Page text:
Spoken Against Everywhere

When Paul arrived in the city of Rome to await his trial before Caesar, Luke tells us that he was allowed to stay by himself with a single soldier to guard him (Acts 28:16).  Because of this relative freedom, Paul was able to receive not only the brethren who were in Rome, but also to call for the leading men among the Jews who lived in Rome.  When these men came to Paul’s residence, he explained that he had called them so he might inform them why he was in custody.  He wanted to be sure that these Jews knew the truth about his imprisonment.

When Paul explained how he came to be a prisoner of Rome, the leaders of the Jews told him that they had heard nothing about his case from the Jews in Jerusalem.  No representative from the leaders in Jerusalem had come to Rome with a report, nor had any letters been written to them about Paul.  They went on to say this, recorded in Acts 28:22:  “But we desire to hear from you what your views are; for concerning this sect, it is known to us that it is spoken against everywhere.”

This comment certainly represented the prevailing view of many, if not most, of the Jews at that point in the first century.  The force of this statement, which was offered almost casually, tends to shock modern day believers in Christ.  We can hardly imagine faith in Jesus Christ as being spoken against.  In fact, many who claim the name of Christ go out of their way to portray Christianity as inoffensively as possible.  They go to great lengths to have their faith spoken of only in the most positive of terms.

It is this desire to be approved of, however, that has led many professed believers to modify their tenets of faith in order to avoid any negative reaction by the world.  This has recently occurred as leaders of some churches have courted the favor of the homosexual lobby and other special interest groups.  They have done so by suggesting that God’s word does not condemn homosexual behavior and by jumping on the bandwagon of the social liberals in society.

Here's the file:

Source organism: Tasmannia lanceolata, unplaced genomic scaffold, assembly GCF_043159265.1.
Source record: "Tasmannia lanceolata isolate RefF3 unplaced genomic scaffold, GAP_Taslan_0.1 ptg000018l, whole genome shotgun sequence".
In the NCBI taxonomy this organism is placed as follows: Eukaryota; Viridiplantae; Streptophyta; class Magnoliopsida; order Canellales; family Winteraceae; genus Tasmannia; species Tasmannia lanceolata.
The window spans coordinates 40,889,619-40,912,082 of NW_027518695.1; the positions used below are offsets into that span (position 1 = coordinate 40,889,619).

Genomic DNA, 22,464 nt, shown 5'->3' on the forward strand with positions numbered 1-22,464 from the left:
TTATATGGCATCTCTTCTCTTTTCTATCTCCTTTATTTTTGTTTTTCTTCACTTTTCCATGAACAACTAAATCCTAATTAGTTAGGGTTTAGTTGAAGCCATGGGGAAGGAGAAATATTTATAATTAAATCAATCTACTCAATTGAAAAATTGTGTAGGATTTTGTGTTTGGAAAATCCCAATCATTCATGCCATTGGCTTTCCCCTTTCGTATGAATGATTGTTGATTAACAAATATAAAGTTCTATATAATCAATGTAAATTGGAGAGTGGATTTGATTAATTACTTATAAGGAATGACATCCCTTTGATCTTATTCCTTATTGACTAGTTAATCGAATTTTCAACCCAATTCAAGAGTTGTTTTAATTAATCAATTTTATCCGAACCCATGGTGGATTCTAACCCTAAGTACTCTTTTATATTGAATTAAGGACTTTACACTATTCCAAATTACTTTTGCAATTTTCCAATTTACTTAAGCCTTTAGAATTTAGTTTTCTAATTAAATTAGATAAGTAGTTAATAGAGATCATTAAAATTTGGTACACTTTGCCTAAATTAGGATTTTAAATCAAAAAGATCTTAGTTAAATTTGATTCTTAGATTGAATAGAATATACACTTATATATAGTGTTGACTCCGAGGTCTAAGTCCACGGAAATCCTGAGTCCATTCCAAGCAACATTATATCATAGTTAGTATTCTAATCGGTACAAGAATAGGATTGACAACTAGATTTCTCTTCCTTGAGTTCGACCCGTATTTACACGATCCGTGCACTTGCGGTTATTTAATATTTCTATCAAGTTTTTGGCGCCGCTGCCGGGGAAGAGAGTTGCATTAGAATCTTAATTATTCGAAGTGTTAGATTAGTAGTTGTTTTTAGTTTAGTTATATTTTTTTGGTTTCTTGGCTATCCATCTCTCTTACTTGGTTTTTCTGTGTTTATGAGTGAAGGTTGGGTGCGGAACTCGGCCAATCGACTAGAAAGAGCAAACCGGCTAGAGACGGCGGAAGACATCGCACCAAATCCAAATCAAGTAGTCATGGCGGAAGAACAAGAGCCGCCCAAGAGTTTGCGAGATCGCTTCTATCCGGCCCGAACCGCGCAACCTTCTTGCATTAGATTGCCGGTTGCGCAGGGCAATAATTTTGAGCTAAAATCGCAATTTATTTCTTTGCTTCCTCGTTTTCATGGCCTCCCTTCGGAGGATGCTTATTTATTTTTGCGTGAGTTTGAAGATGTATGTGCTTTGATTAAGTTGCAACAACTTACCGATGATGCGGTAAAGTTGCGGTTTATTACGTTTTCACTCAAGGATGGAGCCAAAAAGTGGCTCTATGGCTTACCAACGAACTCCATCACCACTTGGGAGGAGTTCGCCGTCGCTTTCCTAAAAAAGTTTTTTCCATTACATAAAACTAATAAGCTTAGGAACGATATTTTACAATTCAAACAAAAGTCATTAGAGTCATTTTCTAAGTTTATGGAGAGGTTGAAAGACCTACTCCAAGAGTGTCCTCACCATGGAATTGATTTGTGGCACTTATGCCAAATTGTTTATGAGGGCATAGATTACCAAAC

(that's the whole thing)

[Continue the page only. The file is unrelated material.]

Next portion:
Obviously all of us want to be liked, if not loved.  It is a part of our make-up as human beings.  No one likes or appreciates a person or group that is obnoxious and purposely offensive.  Part of good manners is being courteous and kind and respectful toward others, whether we believe they deserve it or not.  At the same time, however, faith in Christ and the practice of that faith is not subject to modification to soothe the feelings of those who oppose it.  Professed believers must not fall into the trap of  trying to please or to appease unbelievers.

The reality of Christianity in the first century should prove this beyond doubt.  Nothing that we read in the New Testament suggests that faith in Christ is an oppressive thing.  Nothing in scripture even hints at Christians being obnoxious or offensive in the practice of their faith.  They did, however, cause offense in many instances.  They did so by proclaiming the truth, the whole truth, and nothing but the truth.

This is a fact that must not be ignored.  No one who is in violation of some code of conduct ever enjoys being corrected.  Think about how it feels to be pulled over by a police officer and written up for speeding.  No one would suggest that traffic laws should be modified to allow any kind of driving one pleases, so why would we bend God’s law to make it less offensive to those who are in sin?  If we faithfully proclaim God’s word, we will be spoken against by those who stand against it.  This, however, is what we must always do.

NOTE:  This article was written days before Duck Dynasty patriarch Phil Robertson’s comments on homosexuality sparked the current furor.  This incident perfectly illustrates the point of this article.  Mr. Robertson accurately conveyed the teaching of the scriptures on homosexual behavior, and now he and the Christian faith are being “spoken against everywhere.”  So it will always be, until the Lord comes again.